The Making Of: System Shock 2
The lights are low. Everyone’s fighting in a panic against a seemingly impossible, oppressive deadline. At every turn there’s a crippling lack of resources. By any objective criteria, the small, inexperienced team doesn’t have the skills to achieve its aims and is crammed into a single room – half of one, in fact, since it’s one room bisected with screens. When you look at where and how Irrational worked on its first game, it’s easy to think of the claustrophobic horror of System Shock 2 as a pure product of its environment.
In fact, when looking at their situation in their early years, you begin to wonder why Irrational’s co-founders Ken Levine, Rob Fermier and Jonathan Chey splintered from Boston’s illustrious and much-missed Looking Glass Studios in the first place.
“Looking Glass was obviously a really impactful experience on me,” Levine explains. “It was my first job in the games industry. I’d met a lot of people who I really respected and admired – people whose legacy is more known to the intelligentsia of the gaming field, and is still being felt. I left because despite how talented the people were there, in some ways it was more like a university than a games company. There really was a dialogue about advancing the media, but not a lot about making successful products.”
Coming from a film-industry background, Levine felt the company needed to find a balance between art and commerce: “I thought, probably naively at the time, ‘Hey! I can do that’. I had no idea what that would actually mean, as I was a cocky guy who thought it’d be easy. We went off on our own and very quickly found it was challenging.” Almost fatally so. The company’s first project, a singleplayer version of early isometric shooter Fireteam, had been cancelled when its publisher decided to concentrate solely on multiplayer. This left Irrational at a loss, until Paul Neurath, head of Looking Glass, called with an opportunity. While they’d left Looking Glass, they were still on good terms with their previous employer. In fact, their half room was actually buried in a corner of the larger studio.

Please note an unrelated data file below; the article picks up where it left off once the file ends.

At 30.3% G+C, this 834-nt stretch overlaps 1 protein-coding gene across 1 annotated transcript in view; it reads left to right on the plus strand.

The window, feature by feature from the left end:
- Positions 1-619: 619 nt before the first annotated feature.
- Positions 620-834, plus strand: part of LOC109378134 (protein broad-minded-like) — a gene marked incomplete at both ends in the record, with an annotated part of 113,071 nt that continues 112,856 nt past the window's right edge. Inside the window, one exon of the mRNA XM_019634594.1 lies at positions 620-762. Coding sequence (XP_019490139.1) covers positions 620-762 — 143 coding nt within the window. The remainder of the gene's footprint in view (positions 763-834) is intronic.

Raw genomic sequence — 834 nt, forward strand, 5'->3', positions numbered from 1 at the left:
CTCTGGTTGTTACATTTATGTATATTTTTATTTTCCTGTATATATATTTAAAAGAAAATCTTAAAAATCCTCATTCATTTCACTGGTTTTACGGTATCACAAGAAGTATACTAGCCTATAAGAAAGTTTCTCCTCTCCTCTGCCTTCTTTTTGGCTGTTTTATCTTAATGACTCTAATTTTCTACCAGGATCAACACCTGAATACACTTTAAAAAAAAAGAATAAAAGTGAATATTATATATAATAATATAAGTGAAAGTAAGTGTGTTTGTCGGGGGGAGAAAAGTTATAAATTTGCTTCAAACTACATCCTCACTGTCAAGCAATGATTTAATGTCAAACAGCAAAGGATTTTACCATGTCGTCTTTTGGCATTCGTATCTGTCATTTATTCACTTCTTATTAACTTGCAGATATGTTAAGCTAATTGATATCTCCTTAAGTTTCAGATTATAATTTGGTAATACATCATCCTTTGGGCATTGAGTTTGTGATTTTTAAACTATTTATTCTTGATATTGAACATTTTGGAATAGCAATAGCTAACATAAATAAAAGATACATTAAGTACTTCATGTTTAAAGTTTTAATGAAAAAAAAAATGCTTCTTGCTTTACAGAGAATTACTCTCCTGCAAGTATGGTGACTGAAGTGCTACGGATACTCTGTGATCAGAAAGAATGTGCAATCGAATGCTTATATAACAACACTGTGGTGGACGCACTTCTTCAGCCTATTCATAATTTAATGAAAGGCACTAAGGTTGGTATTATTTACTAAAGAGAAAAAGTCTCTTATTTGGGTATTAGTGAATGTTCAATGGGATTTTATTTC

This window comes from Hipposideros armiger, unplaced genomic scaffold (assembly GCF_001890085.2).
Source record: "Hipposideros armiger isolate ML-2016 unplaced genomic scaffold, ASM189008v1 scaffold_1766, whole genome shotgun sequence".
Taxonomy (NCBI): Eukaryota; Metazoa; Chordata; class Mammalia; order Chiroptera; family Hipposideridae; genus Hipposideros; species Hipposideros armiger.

Neurath’s offer was incredibly open. Looking Glass had, in making Thief: The Dark Project, developed its own in-house engine. All of Irrational were experienced with it, having all worked on Thief. Why not make a game with it with us? Any game you fancy, really. “We immediately started designing,” Levine recalls.
“The three partners sat down, and we ended up with a game design which was basically our design for Shock 2, but in a totally different world. It was a kind of Heart Of Darkness story, with a military commander gone crazy and your mission was to go to this crazy spaceship and assassinate him.”
This was pitched around various publishers. The one that bit was Electronic Arts, which – through its purchase of Origin – was in possession of the System Shock IP. EA suggested that the game could, in fact, be System Shock 2. “And we said, ‘Um… sure’,” Levine laughs. “I rewrote the story and changed a few of the things, but the game design never changed.”
It was a rare opportunity. The original System Shock was one of the games that made Levine want to move into the videogame industry in the first place. What made it so special? “The feeling of being in a real place,” he raves. “The feeling of a mystery, of unraveling it – not in an adventure game way, but in the context of an action game. You arrive and… what happened? That’s a really good storytelling mechanism.” Austin Grossman and Doug Church’s original idea from Shock was something Irrational expanded in its sequel. “In Shock 1 you were a specific guy, you had a backstory,” Levine notes. “With Shock 2, I started you out with the classic ‘wake up with amnesia’.”
Abstract techniques and settings weren’t all the Shock license gave the team. It gave Irrational access to one of videogaming’s most startling antagonists, the hubristic artificial intelligence SHODAN. In the first System Shock, she frustrated and mocked the player at every turn, a rare case of a game’s primary antagonist being an almost constant presence.